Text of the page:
Mainly, though, I think that denouncing someone for believing in positive things is lousey, cynical and pompous. Smile, shake your head and say “Idealist” by all means, but don’t sneer, guffaw and denounce. That’s just bad.
So, yep, liberty is great. And the line of thought that says that people have significant intrinsic value – that’s good, it really is. To be a libertarian humanist would be a fine thing, so my last point is horrible. I’m not one.
Why not a libertarian? I think there’s too many necessary compromises to make to make life at least bearable and, at best, good. I always thought that the credo of the conscientious anarchist was pretty pointless: “Freedom to do anything, as long as it doesn’t infringe the freedom of anyone else”. That rules out almost everything except walking round with a anarchist badge on your satchel – but best be careful where you walk, and how fast (you wouldn’t want to hold anyone up)(but then again if you walked too fast you might bump into someone). Turn your music down, don’t put your feet on the seat, you need the window open? you’d better ask me, stop swearing, you want service then stand in line, wait till you’re asked, get off your mobile, who asked you?... and on and on. There’s so many little checks and balances, rules and manners which make life slide along that little bit more easily, I could never give them up. Respect for other people is an easy thing to say but it means a thousand different things. Nope, not a libertarian.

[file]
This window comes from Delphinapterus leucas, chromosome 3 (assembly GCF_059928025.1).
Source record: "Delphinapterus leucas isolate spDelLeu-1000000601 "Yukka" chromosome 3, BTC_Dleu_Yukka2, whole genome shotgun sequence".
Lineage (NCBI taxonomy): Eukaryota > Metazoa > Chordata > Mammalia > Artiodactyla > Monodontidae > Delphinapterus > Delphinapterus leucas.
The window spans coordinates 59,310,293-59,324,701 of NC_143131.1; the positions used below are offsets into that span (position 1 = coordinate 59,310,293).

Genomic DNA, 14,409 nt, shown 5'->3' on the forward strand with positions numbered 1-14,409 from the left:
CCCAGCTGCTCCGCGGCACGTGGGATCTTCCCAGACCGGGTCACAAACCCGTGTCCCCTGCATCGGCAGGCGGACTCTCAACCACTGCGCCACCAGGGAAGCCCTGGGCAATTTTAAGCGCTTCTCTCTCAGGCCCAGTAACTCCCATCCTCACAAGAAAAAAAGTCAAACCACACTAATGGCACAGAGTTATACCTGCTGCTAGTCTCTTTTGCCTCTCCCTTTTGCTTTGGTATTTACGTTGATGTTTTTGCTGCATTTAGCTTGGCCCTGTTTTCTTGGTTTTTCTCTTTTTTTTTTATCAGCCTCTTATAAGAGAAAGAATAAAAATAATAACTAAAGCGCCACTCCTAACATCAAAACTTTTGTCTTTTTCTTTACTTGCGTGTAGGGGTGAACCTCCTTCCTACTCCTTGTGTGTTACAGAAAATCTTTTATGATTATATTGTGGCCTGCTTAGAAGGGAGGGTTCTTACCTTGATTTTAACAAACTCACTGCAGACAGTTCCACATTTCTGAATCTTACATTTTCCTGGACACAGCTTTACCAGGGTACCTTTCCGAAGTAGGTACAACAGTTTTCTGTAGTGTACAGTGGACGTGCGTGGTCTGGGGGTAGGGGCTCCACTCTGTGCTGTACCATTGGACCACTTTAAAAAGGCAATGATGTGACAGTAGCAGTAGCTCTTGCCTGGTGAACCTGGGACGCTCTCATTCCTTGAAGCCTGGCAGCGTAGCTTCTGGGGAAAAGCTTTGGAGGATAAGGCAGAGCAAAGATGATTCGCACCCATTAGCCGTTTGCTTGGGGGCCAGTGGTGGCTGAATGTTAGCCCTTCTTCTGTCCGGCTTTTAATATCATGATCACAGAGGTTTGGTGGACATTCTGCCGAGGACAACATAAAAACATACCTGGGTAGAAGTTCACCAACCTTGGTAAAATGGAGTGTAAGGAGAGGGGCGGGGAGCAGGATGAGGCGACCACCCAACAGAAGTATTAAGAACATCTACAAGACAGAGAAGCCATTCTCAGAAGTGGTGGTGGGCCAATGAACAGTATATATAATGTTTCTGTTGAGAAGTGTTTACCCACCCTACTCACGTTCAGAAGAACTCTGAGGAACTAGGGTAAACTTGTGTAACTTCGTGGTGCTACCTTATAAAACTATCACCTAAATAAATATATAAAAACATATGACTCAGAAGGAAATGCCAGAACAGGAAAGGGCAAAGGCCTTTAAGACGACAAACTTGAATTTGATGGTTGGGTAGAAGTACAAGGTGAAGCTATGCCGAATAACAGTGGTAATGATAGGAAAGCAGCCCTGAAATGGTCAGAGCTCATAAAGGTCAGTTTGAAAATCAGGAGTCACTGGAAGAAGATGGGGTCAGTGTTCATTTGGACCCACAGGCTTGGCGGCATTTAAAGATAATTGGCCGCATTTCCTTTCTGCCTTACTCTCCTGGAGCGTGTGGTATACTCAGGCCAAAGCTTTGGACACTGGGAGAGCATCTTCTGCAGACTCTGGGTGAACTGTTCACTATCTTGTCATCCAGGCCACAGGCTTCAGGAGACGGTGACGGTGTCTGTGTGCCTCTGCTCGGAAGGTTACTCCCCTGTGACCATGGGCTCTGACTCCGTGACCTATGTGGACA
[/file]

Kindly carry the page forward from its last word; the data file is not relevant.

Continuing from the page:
Humanist? Hmm. Kurt Vonnegut said that the saddest thing to admit is that the world would be a better place if a load of people had never been born. And I think he’s right. That’s why people call Vonnegut a moralist not a humanist. But good old Kurt would never make the leap to say that once that terrible birth has happened that it should be reversed. The really sad thing is, I would. It’s not a fact I’m proud of and I don’t, like a lot of people I’ve known, say it with swagger. Nor do believe in any authority that I’d trust enough to make these decisions – I can only say that there are people who do not deserve to breathe another breath because of the misery they mete out and there are many more who should not be made to endure any more misery.
In short I think life is mainly sad and doesn’t have any inherent value – we have to add that.
So not being a humanist is basically to be depressed.
But hey, don’t worry, we can make things better. Because I’m not a libertarian means that I’ve got impeccable manners, always willing to help and will do my best not to annoy you (except Reidski who enjoys being annoyed by me).
Because I’m not a humanist means that I’m always struggling to give stuff meaning and value, that I worry that you might not be having a good time and that life isn’t enough in itself – you have to live a good one and bring happiness to people’s lives.
Hey I might have banished some demons there. Excellent.
So great, I’m not a libertarian humanist, and if you call me one don’t scoff (or be a FBT).
Next time: living in the south or Mark E Smith?